Terry’s Take: The perfect fireworks forecast

Posted on: 9:43 pm, July 2, 2013, by

Terry Swails Weather Blog

Independence Day couldn’t be better timed. It falls in early summer, when the days are usually hot and sunny and the nights are comfortably warm. That’s perfect weather for parades, family gatherings, baseball games, picnics, barbecues, watermelon, and…after dusk, fireworks. (Thomas Jefferson and the boys planned it that way back in 1776)!

fireworks

THE PERFECT FIREWORKS DISPLAY

Of course good weather is the key to these special times and events, but did you know it’s also the key to “spectacular fireworks”?

Nothing puts a damper on a fireworks display like a muggy day. George Zambelli of the Zambelli Fireworks Company of New Castle, Pa., explains that “The brilliance of fireworks is better in low humidity, moist air due to higher humidity will cause the smoke to lay closer to the ground and appear more dense, and ultimately it will decrease the brilliance.

4TH OF JULY FIREWORKS, A CLASSIC AMERICAN TRADITION

4TH OF JULY FIREWORKS, A CLASSIC AMERICAN TRADITION

“The most brilliant fireworks are in low humidity when you have the winds carrying the smoke away from the spectators. In large displays you have a lot of pyrotechnic material going off at once, so you need something to dissipate that smoke,” he said.

What about other weather conditions?

Lightning storms can be too dangerous to set fireworks off, and they usually cause a delay in the program. Oddly, rain isn’t a problem. Fireworks can be fired right through it.

LIGHTNING AND FIREWORKS, THE DOUBLE WHAMMY

LIGHTNING AND FIREWORKS, THE DOUBLE WHAMMY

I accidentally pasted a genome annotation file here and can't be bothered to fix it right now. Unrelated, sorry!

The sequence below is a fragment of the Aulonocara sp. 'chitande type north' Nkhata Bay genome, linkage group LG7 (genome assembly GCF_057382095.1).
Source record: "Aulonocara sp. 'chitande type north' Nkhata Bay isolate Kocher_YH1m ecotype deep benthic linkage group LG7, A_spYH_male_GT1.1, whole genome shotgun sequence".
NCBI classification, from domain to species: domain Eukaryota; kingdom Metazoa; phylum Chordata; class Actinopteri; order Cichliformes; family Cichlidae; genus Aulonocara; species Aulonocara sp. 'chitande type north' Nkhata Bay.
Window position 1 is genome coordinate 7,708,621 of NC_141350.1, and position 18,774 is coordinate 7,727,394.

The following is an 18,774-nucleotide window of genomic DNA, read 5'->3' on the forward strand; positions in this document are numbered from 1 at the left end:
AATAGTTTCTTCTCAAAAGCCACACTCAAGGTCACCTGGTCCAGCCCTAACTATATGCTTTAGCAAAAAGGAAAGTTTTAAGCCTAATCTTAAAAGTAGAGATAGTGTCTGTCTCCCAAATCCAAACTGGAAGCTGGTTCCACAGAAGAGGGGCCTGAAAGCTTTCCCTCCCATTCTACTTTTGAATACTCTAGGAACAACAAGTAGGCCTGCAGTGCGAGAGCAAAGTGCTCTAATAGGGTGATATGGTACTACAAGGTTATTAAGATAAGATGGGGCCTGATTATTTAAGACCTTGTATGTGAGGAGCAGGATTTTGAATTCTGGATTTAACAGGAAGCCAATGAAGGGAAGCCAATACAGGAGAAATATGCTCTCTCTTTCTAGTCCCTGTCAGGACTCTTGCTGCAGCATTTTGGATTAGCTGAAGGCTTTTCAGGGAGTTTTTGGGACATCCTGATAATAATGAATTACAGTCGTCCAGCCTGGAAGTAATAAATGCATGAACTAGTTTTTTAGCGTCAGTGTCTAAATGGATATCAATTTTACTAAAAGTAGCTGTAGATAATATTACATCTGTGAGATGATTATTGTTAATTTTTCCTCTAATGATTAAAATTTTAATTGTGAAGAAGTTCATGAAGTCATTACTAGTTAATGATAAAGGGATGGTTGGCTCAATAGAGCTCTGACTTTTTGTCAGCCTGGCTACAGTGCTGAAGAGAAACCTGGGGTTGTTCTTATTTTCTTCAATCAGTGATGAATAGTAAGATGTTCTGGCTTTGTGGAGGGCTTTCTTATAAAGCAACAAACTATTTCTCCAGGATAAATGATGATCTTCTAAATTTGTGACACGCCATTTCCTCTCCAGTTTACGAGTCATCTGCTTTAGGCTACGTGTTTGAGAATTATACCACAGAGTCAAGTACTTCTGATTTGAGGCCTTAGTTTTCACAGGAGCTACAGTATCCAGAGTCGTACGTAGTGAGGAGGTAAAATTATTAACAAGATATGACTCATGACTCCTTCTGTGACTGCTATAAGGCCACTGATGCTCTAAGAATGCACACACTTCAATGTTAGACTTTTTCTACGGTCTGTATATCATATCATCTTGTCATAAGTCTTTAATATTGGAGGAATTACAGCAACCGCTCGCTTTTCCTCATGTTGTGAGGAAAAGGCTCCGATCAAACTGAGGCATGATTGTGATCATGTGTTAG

“Rain doesn’t cause an issue and it doesn’t impact how fireworks look because the colors are so vibrant,” says Julie Heckman, executive director of the American Pyrotechnics Association, the fireworks industry’s main trade association.

Wind, on the other hand, can be a problem — especially if it affects the safety of spectators.

“Winds will change the direction of where the fallout is,” Heckman said. “Winds are typically monitored all day long up until they push the fire button on fireworks shows. When winds exceed 20 to 30 miles per hour, fireworks companies won’t shoot [the shows] off.”

WIND AND FIREWORKS, A DANGEROUS COMBINATION

WIND AND FIREWORKS, A DANGEROUS COMBINATION

Shows can also be canceled because of overly dry conditions and the fire danger posed by falling sparks. Several shows have already been scrubbed in drought stricken parts of the country for this very reason.

So from the experts and my personal observations, the optimal weather conditions for fireworks displays are clear skies, low humidity and a light breeze that’s moving the opposite direction of the spectators.

Here in the Quad Cities, 61.7 percent of our 4th of July’s have no measurable rain and all told average a high of 86 and a low of 65. Humidity levels tend to be moderate to high. High temperatures have ranged from 102 in 1911 to 67 in 1967. The wettest 4th occurred in 2007 when 3.56″ of rain put a real damper on festivities.

Here is a link with the times of some festivals and fireworks going on around the area.
http://wqad.com/2013/06/28/july-4-events/